While the Gin and Tonic is not a cocktail as such, it should be seen as a attainable benchmark in the delivery of fine mixed drinks in any discerning establishment.
Wouldn't it be just fabulous if every bar, restaurant, theatre in the land, cross-country train journey and flight was able to deliver this beacon toast of the best of Britain?
The G&T came about circa the 18th century, a by-product of the consumption of tonic water that contained quinine, drunk to help prevent malaria. Gin, with its botanical characteristics, was deemed the perfect complement to the bitterness of quinine in a similar way to which vermouth complements a classic Martini.
Over the years the G&T has become an intrinsic part of our national DNA. But to get a well-made G&T has become a rarity.
In my book this should be seen as the entry-level standard to great bartending. First, take a highball glass and fill it with cubes of ice. Add a sliced-to-order wedge of lemon or lime, depending on preference, and add tonic. The tonic should be partly poured by the bartender and finished off at the table in front of the guest. If possible, please refrain from using tonic from a gun - nine times out of 10, a bad G&T is down to the quality of the quinine water. Schweppes is my tonic of choice, but Fever Tree is a credible boutique alternative.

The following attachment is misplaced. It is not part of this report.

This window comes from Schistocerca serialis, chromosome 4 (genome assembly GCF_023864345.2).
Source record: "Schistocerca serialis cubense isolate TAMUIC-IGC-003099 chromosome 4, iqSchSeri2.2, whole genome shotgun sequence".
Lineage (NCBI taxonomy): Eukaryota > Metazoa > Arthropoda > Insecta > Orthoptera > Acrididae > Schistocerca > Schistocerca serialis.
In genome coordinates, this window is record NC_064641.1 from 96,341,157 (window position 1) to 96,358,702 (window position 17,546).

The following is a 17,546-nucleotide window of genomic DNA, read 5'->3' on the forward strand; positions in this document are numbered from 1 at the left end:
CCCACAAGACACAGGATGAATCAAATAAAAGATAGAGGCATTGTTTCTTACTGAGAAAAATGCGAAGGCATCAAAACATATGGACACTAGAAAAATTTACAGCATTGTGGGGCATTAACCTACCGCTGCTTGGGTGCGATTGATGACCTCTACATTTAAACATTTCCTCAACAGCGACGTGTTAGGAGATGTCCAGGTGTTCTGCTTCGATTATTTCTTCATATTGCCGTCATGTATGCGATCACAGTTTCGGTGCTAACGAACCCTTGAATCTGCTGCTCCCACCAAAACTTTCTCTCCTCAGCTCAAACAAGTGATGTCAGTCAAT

The key to the taste of the drink is the perfect balance between the bitterness of the tonic and the juniper and other flavours in the gin. Botanicals have a lot to do with this, so the style and profile of the gin is important. I prefer stalwart, reliable brands such as Tanqueray, Plymouth and Beefeater.
Chic-gin brands such as Sipsmiths, Hendricks and Whitney Neil also have a place and command specific rituals, which serve to reinforce the brand characteristics and personality. Hendricks owns the cucumber garnish whilst Tanqueray No. Ten is perfect with a grapefruit twist. You can even accessorise the perfect G&T with the addition of your own customised bitters as brought to life at the fabulous Bar at The Dorchester.
- 60ml gin
- 120ml tonic water
- 1tbs freshly squeezed lime juice
- Lime wedge to garnish
Pour the gin over ice, add a slice of lemon or lime and part-pour over the tonic, adding the rest at the table.
Robbie Bargh, director,Gorgeous Group020 7091 7492